Compromise, Good or Bad?

Who What When Where and How

By Chuck Roy

Last week’s Op-Ed column received many responses. Not surprising, considering the topic. And, about as expected, they were almost equally distributed between supportive, adversarial, and “are you crazy or just plane [sic] stupid?” Actually, there was only one of the latter, I just included it so that the author would not feel slighted.

The topic, of course, was, and frankly still is, the current conundrum that is the Winnsboro City Council. The focus was, in a nutshell, the failure of council members to support the people of the City that voted for them. The duck and hide, bait and switch routine has not aged well in the minds of those individuals inconvenienced by the odor from the Sigma plant on the east side of town.

And, for those opposed to my opinion, excellent. Because engagement is exactly what we need. The lack of engagement has been as chronic a participant in the current circumstance as has been the particulate matter originating from the Sigma facility.

When only one in ten voters care to submit a ballot on election day, what you get is what you get. That does not mean that this is a bad thing. It just means that the majority are letting the minority dictate policy. Non-voters become victims to change and progress in almost every matter that counts. But, sometimes, quality people rise to the occasion of the challenge they face. And it is explicitly that engagement that our city should expect from elected officials.

OK, here is the point. I live on a small country road, about 2.5 miles from the nearest larger highway. At the end of our lane, at the intersection, a repair to the black-topped road surface was affected three plus years ago.

The repair was a substandard Band-Aid that lasted about 3 months. Now the road is as wrinkled and crumpled as a cheap suit. The corrugated surface makes travel, in the right lane, impossibly uncomfortable. So, in use, all traffic compromises to driving on the left side of the road for the last 250 yards of the roadway.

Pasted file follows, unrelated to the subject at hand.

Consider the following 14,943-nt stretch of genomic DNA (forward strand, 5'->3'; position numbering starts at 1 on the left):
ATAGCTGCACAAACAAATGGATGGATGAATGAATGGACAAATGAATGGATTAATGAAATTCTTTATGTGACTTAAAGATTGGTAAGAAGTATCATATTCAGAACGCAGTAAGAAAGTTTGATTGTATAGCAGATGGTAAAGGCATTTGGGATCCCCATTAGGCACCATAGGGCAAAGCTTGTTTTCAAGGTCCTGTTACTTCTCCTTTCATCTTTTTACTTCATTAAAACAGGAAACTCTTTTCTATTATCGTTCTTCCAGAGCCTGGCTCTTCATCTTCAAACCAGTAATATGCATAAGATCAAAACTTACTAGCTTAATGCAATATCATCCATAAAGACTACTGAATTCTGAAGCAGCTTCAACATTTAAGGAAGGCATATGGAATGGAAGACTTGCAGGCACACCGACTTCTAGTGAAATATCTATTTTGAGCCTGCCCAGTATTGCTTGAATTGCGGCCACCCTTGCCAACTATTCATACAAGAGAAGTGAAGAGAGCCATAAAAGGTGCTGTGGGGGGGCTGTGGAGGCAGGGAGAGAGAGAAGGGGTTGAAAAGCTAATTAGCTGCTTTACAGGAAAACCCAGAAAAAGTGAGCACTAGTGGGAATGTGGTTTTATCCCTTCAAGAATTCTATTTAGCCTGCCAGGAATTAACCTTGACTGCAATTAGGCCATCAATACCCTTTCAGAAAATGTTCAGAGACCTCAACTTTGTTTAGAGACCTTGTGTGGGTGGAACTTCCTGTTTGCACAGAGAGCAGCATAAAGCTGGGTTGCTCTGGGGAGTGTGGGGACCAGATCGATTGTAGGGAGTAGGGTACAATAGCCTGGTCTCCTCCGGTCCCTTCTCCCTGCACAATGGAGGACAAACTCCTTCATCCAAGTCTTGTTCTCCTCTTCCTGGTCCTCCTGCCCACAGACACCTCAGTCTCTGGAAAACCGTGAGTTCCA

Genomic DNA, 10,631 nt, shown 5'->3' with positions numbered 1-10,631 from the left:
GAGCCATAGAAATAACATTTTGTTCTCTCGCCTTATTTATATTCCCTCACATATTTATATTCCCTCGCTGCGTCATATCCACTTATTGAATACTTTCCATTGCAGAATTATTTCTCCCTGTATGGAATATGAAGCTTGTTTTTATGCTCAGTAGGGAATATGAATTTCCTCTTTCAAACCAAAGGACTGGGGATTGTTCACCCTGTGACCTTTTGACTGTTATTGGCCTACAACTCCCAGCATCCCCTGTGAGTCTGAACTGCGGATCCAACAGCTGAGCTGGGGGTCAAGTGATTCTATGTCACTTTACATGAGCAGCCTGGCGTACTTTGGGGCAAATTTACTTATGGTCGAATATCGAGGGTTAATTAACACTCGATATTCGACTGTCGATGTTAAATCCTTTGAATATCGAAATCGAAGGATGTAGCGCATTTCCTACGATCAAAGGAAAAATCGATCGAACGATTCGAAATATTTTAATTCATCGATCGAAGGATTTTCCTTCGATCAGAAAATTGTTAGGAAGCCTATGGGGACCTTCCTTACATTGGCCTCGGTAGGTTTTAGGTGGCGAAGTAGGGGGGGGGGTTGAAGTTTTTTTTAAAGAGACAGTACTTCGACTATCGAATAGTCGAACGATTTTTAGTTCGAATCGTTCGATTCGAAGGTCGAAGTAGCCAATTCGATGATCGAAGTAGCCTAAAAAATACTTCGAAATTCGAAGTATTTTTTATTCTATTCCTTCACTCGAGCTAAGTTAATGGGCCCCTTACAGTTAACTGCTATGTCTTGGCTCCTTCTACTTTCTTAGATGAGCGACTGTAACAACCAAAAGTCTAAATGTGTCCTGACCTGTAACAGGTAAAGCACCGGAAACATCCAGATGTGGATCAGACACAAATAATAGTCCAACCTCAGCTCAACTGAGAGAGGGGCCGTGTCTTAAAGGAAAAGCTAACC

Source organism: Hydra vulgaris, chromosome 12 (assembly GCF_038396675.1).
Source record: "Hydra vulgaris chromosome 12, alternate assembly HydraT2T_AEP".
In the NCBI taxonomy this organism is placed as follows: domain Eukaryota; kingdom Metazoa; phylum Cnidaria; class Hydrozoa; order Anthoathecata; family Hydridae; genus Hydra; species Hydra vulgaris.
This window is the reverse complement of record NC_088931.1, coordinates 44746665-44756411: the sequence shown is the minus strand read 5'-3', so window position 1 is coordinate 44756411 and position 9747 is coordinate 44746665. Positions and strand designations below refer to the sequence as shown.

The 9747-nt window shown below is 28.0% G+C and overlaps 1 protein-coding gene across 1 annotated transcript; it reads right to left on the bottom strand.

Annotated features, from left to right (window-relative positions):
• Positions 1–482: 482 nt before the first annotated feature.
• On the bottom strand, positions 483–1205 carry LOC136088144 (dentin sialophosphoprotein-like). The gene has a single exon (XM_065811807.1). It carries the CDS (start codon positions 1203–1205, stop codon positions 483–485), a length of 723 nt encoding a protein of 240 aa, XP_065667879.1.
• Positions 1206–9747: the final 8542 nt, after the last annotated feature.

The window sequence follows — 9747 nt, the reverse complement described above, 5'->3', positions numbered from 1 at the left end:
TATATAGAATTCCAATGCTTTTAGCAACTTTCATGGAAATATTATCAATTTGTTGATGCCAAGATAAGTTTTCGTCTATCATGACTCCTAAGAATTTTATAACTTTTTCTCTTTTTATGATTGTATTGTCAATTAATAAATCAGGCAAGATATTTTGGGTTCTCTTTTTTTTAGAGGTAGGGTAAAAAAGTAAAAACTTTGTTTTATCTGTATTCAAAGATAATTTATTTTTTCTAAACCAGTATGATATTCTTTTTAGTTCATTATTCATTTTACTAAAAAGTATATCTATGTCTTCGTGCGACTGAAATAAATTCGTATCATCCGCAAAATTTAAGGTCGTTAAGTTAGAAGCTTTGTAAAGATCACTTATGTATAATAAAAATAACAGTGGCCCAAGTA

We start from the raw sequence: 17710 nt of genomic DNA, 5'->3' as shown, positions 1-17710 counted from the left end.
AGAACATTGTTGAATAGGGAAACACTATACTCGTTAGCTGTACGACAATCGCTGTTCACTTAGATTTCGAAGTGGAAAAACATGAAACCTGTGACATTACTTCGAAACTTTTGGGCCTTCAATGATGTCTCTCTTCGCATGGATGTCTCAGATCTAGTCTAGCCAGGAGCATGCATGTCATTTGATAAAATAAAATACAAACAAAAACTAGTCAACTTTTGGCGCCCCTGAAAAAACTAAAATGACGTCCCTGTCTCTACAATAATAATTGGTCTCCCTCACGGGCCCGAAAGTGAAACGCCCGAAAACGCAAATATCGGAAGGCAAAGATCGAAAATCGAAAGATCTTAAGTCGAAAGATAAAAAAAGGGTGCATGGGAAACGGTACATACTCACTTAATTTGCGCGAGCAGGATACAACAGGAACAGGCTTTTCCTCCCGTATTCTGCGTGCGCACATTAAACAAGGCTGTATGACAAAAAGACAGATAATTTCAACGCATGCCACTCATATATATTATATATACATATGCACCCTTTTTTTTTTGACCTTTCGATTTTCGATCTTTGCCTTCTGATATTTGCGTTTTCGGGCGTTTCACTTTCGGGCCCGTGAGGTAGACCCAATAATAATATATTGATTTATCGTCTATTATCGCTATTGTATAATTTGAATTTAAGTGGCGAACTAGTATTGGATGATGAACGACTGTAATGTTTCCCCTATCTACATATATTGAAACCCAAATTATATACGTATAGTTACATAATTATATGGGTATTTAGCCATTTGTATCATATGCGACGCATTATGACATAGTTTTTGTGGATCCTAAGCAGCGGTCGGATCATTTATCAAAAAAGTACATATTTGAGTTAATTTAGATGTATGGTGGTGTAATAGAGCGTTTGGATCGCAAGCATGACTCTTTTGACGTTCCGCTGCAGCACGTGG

This compromise is now an accepted way of life for us and many of our neighbors. And it is exactly this compromise, in the face of substandards and accommodations, that can become epidemic. I am old-fashioned and naïve enough to believe that tax-payers should get what they have paid for and not allow work-arounds and make-do, to dictate our way of life.

Now, back to the City Council. The lack of efficacy from the dais is breathtaking. Councilpersons are good people doing the best job that they can. But their desire to serve the population of Winnsboro is stunted by council in absentia and a general lack of understanding what they can, and should, do to quell the rage of the lynch party I addressed last edition. It is this lack of knowledge, preparation, attention to detail, and backbone chronically exhibited by the City Council that can make even a pile of wet wood catch fire.

Being passive is not in our DNA 𑁋 just look at Davy, Col. Travis, and Jim 𑁋 they defended what was important to them back in 1836.

We, the citizens of Winnsboro, and all of our elected officials, are all Texans and should not react well to passivity. Had our ancestors adopted this policy of accommodation rather than confronting the issues, I suppose Santa Anna would have won and I would be much more fluent in another language.